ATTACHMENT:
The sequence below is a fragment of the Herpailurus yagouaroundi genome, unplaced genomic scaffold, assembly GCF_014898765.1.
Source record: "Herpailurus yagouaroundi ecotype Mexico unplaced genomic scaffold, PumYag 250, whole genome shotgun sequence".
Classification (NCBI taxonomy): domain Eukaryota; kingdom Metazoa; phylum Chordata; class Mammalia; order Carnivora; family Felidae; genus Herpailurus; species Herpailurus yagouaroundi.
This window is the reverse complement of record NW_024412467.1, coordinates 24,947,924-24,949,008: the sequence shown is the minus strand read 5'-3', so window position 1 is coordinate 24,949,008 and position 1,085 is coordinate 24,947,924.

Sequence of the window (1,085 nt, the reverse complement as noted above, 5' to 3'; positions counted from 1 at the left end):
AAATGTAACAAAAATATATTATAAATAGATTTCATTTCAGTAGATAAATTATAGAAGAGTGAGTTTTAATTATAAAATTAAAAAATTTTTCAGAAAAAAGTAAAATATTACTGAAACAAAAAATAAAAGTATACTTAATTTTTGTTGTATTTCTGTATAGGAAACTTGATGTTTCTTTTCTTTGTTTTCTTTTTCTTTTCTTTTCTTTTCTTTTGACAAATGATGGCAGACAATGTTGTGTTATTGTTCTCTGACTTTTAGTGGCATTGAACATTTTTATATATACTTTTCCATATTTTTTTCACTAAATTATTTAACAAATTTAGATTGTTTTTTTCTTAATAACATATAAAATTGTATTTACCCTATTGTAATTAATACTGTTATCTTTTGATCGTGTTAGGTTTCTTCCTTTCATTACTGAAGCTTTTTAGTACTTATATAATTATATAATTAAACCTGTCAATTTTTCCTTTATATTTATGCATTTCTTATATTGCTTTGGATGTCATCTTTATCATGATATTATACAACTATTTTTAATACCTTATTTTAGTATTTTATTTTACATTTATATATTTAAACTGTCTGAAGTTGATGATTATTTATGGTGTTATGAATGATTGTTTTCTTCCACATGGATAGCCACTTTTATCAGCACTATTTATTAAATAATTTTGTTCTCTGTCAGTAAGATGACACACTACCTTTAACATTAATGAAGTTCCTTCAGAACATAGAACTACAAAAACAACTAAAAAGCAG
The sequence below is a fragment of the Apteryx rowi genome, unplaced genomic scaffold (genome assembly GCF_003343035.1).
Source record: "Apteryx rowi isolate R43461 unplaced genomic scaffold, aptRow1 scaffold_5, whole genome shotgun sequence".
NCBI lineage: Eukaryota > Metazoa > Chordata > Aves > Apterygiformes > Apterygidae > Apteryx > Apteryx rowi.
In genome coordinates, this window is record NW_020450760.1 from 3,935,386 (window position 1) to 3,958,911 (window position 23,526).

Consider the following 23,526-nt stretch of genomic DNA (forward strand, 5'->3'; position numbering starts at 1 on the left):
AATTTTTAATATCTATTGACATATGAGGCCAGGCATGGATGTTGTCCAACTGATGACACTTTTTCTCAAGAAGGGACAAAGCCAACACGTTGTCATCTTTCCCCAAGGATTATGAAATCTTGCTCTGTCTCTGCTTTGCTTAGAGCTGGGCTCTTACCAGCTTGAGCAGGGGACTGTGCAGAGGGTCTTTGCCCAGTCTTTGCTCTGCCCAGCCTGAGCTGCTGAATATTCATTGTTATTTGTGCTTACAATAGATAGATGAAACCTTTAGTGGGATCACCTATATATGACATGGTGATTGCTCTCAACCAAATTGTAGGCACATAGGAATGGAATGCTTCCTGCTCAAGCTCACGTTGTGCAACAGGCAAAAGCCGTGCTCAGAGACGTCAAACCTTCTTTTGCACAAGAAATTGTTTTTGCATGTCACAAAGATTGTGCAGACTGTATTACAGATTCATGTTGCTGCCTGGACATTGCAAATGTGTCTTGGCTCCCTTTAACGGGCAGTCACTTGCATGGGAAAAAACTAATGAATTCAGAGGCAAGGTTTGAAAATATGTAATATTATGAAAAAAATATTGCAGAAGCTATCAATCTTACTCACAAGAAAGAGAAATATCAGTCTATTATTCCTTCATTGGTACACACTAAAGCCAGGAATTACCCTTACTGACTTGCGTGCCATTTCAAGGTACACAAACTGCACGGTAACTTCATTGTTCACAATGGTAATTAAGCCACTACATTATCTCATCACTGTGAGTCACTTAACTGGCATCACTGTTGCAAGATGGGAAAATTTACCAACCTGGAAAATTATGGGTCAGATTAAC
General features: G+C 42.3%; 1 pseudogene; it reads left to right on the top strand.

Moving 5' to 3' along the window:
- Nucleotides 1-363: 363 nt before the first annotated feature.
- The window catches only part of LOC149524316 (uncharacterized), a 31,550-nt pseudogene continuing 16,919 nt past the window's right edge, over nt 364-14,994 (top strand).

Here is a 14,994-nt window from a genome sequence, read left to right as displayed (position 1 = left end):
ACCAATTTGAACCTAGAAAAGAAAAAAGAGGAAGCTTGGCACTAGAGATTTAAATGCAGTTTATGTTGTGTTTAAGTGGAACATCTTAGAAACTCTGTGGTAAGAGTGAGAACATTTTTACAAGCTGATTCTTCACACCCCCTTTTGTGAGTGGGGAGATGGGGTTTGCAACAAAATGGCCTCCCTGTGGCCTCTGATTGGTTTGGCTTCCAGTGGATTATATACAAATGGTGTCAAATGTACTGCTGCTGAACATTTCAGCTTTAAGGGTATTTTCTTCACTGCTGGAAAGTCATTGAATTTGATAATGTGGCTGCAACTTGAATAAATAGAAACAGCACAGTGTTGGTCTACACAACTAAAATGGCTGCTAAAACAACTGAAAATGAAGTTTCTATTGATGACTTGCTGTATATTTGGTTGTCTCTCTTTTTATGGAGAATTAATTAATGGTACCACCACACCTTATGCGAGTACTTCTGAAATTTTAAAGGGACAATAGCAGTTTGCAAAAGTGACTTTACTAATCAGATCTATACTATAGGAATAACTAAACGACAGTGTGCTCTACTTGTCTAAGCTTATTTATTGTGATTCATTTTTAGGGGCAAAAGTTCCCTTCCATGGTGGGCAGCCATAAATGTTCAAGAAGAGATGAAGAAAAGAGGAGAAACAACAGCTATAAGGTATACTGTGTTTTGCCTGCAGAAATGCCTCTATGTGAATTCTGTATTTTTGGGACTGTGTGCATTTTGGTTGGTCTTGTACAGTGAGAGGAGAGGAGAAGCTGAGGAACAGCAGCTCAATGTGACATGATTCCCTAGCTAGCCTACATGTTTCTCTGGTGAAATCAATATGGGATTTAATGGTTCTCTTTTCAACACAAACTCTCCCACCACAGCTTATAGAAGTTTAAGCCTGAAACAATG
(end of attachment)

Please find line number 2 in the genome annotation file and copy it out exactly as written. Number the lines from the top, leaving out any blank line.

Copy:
Source record: "Herpailurus yagouaroundi ecotype Mexico unplaced genomic scaffold, PumYag 250, whole genome shotgun sequence".